UTOPIAFEST 2018 - DRUNKLUCK MOTEL
The Budget Motel is beautiful thing: Lady Liberty’s shady underbelly – manifesting hourly through worn out carpets and broken bed springs – smothering horizons everywhere with the auspices of “Vacancy.”
Adventure and rebellion are older than recorded history. Maybe cynicism is too – but I’m only 28 – and all I know is that things have grown rigid – the freewheeling days of F. Scott reduced to a litany of Misdemeanors – and the magic of life codified - or worse yet - replaced by flavor-of-the-week digital escapism. I’m sure everyone feels it: FREEDOM GROWING AND SHRINKING AT THE SAME TIME – ALL THE TIME. Freer than our forefathers – but with fewer places to hide. The destruction of intimacy is so 21st century. Living in a now – bare and exposed – unwise and unsteady – unsure if ENLIGHTENMENT and INTERNET can ever coexist. Where do you go to feel the past? And where do you go to hide? In strange arc of modernity - things have changed so fast. And somehow - in the inconclusive aftermath - MOTELS have come to represent one of the last vestiges of 20th century privacy.
The word Motel is only one year older than my grandmother - meaning that some 93 years ago - an architect with no formal training decided to make a lodge where people could rest both cranium and car. The Milestone Mo-tel in Mid-California. A capitalist portmanteau for “motor hotel.” The idea of having guests park outside of their room immediately changed how Americans interacted with their own nation. Yes, it was as if Manifest Destiny was back from the dead. Horsepower instead of horses - and money instead of guns. Millions of Americans could now travel, experience and influence their own country. Motels made open road and open road made rock and roll.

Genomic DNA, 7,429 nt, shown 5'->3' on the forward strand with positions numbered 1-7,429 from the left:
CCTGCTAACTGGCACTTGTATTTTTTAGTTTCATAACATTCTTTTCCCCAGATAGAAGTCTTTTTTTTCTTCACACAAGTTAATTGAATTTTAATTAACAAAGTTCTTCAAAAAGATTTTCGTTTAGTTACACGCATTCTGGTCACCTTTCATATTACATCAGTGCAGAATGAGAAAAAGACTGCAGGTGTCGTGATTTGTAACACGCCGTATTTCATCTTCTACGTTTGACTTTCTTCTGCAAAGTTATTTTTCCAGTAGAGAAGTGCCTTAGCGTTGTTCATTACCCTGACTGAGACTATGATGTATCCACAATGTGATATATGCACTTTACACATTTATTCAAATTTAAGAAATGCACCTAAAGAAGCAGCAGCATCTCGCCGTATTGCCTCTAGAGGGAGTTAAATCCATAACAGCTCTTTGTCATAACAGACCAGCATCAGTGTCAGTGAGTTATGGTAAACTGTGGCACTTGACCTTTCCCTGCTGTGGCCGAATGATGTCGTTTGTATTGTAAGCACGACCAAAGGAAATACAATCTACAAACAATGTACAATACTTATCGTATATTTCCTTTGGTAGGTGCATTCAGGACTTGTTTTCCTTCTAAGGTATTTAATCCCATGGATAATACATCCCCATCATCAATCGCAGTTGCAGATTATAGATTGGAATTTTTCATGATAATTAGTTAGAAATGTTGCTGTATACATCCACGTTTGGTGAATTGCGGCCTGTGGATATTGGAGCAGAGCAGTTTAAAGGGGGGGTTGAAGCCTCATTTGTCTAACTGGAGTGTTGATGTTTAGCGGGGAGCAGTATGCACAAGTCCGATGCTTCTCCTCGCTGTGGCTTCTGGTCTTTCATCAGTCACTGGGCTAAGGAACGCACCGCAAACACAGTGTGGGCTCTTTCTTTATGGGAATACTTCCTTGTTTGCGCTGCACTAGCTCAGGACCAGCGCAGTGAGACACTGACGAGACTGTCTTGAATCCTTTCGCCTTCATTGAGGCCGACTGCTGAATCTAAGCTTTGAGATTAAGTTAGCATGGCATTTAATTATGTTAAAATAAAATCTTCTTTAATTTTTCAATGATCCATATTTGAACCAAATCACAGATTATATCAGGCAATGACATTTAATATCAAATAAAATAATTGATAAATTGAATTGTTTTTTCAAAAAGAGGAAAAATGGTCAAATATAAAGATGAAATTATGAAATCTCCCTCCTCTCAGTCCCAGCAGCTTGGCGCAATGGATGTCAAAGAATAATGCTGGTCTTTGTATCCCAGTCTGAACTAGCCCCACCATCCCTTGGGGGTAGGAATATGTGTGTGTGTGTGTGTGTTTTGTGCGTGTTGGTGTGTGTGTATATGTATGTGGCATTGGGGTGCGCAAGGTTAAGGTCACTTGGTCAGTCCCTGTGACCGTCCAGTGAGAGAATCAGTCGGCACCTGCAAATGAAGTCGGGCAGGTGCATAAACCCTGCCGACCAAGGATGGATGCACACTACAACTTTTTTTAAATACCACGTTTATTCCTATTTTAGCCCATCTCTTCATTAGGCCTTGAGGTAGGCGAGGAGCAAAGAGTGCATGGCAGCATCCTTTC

This strange, iconic American institution – the Budget Motel - served as the source inspiration for the DRUNKLUCK MOTEL, our installation at Utopiafest’s 10th Anniversary (2018) out in Burnet, TX. Through the construction and curation of this installation, we learned valuable lessons about ourselves, our community and the countless threads that tie us all together. Yes, we built a temporary Motel in the middle of the woods (an absurdist act) – lost our minds (an absurdist act) - and became better people for it (purpose).
Stevie was the first to go out. I went with him the following trip. Then Andy came along. Sometimes all of us. Sometimes one of us. Others helped too. And we helped others. The location was incredible - Reveille Peak Ranch - a massive slice of wild Texas Hill Country: with dead live-oak trees suspended in reflective waters weeping fog like backwards gravity on the cold nights. Chainsaw by day, fire by night - endless stars - the reward for a hard day’s work. We knew the plan - to build a motel in the woods - and serve coffee every morning accompanied by acoustic jams - but it can be hard to really know without doing - to really see without having seen. Ideation + Imagination - Rationalization. We had no time to spare.